Two more US states eye allowing ABSs

Utah: Access to justice priority

The idea of alternative business structures (ABSs) is starting to gain a foothold in America after working parties in two more states joined California in recommending non-lawyer ownership of law firms.

Both the Utah work group on regulatory reform and Arizona task force on delivery of legal services identified increase access to justice as the core justification for their recommendations.

The Utah group – which was heavily influenced by the experience in England and Wales – said ABSs, backed by a new regulatory regime, would help foster innovation and promote other market forces “so as to increase access to and affordability of legal services”.

Arguing that innovation “will be the solution to the access-to-justice problem that plagues our country”, the group’s report said that without such reform, “the American legal system will continue to underserve the public, causing the access-to-justice gap to expand”.

It said eliminating or substantially relaxing the rule allowing lawyers and non-lawyers to share fees was “key to allowing lawyers to fully and comfortably participate in the technological revolution”.

The report explained: “Without such a change, lawyers will be at risk of not being able to engage with entrepreneurs across a wide swath of platforms.”

It said the new regulatory structure “should also solicit non-traditional sources of legal services, including non-lawyers and technology companies, and allow them to test innovative legal service models and delivery systems through the use of a ‘regulatory sandbox’ approach, which permits innovation to happen in designated areas while addressing risk and generating data to inform the regulatory process”.

The final report of the Arizona task force has yet to be published but minutes of its meeting from last month confirm that it supported the introduction of ABSs along with entity regulation.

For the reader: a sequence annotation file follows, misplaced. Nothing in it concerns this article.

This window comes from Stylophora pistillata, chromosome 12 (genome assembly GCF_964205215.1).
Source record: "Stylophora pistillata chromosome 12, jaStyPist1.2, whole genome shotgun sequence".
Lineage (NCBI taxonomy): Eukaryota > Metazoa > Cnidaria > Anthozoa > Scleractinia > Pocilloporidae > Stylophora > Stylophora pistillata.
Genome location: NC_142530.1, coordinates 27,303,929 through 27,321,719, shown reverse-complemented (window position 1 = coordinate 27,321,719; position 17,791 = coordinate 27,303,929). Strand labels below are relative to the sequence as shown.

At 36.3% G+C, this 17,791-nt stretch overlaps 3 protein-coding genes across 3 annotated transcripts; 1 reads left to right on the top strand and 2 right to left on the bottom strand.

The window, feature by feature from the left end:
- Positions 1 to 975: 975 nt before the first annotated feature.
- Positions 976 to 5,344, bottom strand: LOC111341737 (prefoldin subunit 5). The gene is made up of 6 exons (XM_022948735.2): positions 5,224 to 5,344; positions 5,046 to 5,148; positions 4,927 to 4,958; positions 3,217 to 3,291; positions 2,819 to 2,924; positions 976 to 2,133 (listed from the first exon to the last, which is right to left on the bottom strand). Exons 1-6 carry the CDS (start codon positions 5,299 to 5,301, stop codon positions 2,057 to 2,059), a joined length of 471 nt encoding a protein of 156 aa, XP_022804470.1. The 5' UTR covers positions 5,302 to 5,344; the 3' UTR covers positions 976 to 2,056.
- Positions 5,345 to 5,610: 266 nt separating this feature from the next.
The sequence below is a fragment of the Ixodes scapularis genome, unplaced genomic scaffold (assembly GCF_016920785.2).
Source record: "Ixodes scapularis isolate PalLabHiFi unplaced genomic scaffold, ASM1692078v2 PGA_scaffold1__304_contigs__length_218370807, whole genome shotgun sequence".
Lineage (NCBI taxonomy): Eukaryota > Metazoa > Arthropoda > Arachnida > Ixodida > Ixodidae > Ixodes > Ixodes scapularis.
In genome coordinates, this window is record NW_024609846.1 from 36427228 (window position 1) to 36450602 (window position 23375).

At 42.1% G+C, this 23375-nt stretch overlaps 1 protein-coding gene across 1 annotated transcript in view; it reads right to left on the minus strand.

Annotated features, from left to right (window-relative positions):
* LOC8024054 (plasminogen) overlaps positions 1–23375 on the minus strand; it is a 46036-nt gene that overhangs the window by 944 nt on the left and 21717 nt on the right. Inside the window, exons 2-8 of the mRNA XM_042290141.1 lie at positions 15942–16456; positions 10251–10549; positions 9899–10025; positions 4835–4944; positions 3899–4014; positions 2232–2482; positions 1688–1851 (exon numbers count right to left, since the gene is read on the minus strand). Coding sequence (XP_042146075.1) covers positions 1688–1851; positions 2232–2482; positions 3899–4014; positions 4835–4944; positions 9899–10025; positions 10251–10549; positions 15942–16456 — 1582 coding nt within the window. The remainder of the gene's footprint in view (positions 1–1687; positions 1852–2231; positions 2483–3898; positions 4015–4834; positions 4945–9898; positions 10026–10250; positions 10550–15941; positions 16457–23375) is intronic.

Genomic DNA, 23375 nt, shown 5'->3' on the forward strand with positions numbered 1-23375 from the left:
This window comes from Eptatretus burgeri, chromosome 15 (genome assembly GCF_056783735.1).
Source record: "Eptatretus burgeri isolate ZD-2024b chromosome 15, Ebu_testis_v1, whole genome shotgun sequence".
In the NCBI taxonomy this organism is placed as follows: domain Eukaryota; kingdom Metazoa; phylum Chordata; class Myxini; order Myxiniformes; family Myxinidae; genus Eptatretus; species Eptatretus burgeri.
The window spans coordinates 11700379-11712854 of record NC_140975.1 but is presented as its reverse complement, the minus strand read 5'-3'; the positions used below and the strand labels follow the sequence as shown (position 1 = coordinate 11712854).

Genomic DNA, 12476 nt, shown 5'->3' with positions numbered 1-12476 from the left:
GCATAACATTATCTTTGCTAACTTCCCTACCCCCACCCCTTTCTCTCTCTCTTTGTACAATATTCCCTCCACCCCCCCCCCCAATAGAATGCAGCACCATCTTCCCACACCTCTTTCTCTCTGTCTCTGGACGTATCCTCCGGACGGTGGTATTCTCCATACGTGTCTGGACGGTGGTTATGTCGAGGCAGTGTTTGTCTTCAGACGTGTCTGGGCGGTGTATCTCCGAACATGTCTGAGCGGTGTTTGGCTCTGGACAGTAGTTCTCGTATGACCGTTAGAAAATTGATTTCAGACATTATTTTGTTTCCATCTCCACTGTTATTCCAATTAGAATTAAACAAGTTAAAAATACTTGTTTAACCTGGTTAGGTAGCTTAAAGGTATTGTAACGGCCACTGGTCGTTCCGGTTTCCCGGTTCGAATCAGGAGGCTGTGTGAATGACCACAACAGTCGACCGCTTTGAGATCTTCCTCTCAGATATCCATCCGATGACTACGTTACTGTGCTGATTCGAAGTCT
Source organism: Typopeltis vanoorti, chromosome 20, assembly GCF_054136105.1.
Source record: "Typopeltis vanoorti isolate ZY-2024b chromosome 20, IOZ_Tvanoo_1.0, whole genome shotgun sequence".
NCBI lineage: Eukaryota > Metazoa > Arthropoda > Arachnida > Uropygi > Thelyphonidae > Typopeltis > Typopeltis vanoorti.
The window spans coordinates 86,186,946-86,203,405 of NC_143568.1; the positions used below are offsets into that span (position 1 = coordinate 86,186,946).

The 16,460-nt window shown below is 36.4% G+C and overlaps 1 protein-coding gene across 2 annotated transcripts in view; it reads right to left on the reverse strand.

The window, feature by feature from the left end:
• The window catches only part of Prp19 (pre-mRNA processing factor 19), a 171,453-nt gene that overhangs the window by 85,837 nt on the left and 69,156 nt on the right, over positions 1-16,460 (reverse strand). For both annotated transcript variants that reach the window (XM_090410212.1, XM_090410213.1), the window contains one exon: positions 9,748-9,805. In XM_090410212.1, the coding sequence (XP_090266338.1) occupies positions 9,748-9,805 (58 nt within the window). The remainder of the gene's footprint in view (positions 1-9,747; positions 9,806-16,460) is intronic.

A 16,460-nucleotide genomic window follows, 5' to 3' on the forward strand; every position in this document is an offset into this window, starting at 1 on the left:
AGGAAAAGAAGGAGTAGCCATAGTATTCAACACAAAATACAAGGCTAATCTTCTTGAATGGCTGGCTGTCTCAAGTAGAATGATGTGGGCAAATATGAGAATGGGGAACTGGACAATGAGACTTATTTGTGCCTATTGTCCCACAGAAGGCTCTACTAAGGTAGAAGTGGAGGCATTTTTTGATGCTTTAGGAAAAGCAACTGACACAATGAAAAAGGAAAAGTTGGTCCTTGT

The task force also backed introducing licensed non-lawyers to provide legal services to clients within specific limits.

The State Bar of California last month issued a public consultation on “tentative” recommendations of its task force on access through innovation of legal services, which included allowing non-lawyer owners of law firms.

Washington DC permits non-lawyer ownership if the law firm has as its sole purpose the provision of legal services, all owners agree to abide by the rules of professional conduct for lawyers, and the managing lawyers undertake to be responsible for the non-lawyers.

Leave a Comment

By clicking Submit you consent to Legal Futures storing your personal data and confirm you have read our Privacy Policy and section 5 of our Terms & Conditions which deals with user-generated content. All comments will be moderated before posting.

Required fields are marked *
Email address will not be published.

This site uses Akismet to reduce spam. Learn how your comment data is processed.


How could instant messaging transform your law firm?

The vast majority of law firms have no instant messaging capability. In what other sector is that the case? Most stick to traditional communications channels. In 2021 there’s no good reason for that.

From cost saving to revenue making – post-pandemic commercial success

Commercial success is the driving force for ambitious law firms and it should come as no surprise that many have a renewed determination to re-evaluate their businesses in the wake of Covid-19.

Success in-house – what people don’t tell you about how to get there

TV dramas have made many people think that the legal profession consists of heroes (or villains) in high-flying firms or public prosecution. In reality, nearly a quarter of solicitors work in-house.

Loading animation